• Tai Woodville says:

        I so enjoyed your comment Caminantecurioso,

        Laughed at the end–your inner cynic wretching, poor thing! HA!!

        Also, thank you for sharing about the three gratitudes–I like thinking of it as a “small kingdom.” 🙂 And love the idea of three in a journal. I want to try that myself. I appreciated the “secret heart’s” thought, in addition to the bird’s song–(“how wonderful!”) Birdsong truly is one of life’s splendors. 🙂

        I’m glad the inner cynic admission was a helpful entry point.

        Thank you for this comment, which brought me great delight! (Something for the small kingdom.)

        Happy 2021!


  • batgurrl says:

    Oh my goodness!! i am so thankful you shared this Gem with us. I read the opening section of the book and am ready to start tomorrow morning. When I hit send on this message I am going to go find the special journal book to use and be ready.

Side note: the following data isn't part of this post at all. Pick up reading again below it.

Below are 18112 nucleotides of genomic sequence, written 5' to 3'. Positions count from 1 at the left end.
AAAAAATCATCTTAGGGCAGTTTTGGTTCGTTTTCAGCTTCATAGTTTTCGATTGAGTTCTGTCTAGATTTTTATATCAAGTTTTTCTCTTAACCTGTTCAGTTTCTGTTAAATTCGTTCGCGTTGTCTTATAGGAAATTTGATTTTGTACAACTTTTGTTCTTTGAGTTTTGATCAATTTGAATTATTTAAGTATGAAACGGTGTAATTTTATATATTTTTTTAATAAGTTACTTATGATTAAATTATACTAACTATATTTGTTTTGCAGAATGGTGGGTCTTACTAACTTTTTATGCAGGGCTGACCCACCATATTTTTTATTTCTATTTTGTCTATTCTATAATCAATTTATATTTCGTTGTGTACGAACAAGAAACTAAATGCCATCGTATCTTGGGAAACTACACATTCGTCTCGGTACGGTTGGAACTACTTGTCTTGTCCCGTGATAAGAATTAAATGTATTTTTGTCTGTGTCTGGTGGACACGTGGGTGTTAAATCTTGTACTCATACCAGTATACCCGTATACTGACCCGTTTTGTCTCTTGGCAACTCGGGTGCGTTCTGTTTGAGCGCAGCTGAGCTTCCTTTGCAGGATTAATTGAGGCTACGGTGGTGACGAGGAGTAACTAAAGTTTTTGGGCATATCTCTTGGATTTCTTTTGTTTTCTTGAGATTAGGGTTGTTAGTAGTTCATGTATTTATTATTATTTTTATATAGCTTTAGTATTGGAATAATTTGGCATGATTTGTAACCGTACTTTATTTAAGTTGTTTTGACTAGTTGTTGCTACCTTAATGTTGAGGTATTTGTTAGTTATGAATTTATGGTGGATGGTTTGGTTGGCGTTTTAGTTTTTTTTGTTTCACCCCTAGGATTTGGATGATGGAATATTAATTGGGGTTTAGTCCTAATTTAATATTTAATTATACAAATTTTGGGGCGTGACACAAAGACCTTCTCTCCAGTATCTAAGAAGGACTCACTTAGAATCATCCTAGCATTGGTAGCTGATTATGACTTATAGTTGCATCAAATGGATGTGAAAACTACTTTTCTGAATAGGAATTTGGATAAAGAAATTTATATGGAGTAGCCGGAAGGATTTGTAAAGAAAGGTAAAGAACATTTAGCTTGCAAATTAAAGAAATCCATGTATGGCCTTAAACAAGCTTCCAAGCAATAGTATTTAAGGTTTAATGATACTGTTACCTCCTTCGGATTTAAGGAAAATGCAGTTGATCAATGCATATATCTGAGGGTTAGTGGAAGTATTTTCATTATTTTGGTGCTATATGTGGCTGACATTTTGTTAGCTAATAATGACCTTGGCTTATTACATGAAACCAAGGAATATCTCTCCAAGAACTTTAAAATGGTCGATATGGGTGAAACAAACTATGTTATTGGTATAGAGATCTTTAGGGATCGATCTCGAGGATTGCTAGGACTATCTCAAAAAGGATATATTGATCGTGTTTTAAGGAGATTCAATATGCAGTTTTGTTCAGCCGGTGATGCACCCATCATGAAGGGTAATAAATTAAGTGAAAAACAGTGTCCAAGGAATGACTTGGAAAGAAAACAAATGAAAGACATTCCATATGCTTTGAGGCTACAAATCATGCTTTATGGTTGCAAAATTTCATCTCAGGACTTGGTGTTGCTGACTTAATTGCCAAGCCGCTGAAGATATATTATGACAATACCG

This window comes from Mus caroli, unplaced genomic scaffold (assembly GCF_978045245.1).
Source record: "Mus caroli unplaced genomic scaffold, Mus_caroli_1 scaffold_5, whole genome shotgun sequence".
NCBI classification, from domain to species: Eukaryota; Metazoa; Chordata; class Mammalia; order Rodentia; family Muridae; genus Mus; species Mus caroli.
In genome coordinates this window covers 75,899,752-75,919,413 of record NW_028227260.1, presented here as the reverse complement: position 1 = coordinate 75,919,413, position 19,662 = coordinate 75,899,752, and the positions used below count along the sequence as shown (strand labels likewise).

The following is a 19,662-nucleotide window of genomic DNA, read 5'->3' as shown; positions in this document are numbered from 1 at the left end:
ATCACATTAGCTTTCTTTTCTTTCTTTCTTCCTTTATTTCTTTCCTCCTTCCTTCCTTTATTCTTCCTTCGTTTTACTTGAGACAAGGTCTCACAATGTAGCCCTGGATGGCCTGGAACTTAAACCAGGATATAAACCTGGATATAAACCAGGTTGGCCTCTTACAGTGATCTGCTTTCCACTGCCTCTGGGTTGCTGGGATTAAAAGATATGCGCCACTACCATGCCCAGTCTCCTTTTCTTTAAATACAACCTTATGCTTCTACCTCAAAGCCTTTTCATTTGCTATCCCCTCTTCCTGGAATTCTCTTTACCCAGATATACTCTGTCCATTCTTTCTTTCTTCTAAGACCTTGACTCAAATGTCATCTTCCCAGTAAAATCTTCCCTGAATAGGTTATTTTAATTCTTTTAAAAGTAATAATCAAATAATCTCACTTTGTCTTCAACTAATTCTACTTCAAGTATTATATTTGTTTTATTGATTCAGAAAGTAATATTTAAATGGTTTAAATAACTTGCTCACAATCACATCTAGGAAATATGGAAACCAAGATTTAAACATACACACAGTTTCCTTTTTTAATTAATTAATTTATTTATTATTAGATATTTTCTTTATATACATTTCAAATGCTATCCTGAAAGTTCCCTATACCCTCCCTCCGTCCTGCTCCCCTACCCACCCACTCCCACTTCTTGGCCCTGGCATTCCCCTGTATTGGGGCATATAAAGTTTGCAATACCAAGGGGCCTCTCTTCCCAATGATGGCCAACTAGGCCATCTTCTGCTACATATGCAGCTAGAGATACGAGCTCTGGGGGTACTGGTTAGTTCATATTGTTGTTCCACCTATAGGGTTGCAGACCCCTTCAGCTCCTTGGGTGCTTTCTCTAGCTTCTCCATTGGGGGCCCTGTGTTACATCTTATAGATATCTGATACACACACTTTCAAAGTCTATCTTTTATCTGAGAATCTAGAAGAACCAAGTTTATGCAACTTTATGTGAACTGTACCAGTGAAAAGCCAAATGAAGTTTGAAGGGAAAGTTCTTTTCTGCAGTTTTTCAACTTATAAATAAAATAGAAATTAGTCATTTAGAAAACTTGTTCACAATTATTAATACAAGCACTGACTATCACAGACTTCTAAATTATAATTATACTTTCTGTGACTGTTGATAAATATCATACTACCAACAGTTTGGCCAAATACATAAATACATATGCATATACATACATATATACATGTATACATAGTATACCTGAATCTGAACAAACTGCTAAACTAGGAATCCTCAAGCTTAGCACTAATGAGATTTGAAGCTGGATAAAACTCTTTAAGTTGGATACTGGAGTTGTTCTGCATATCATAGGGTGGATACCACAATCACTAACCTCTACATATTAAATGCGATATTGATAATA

Lately, I feel I have lost my mojo too. Our politics have become so negative and the news never stops with all the other terrible things. I forgot to be grateful for all that I have and the magic it brings me. From my husband to being retired with comfort to my nature time.

    Bless you Tai. You have done it again!!!

    • Tai Woodville says:

      Hi batgurrl! Great to hear from you! 😀

      I’m so thrilled the post resonated.

      Yes, I agree, you’re right—politics & the news alone is enough to bring us all down. I had to consciously just stop engaging, because it was too depressing. But this to me is not apathy or lack of involvement —I just know I can do better work to lift up the world (the calling that gives my life purpose & joy) when I’m not depressed from listening to the latest news.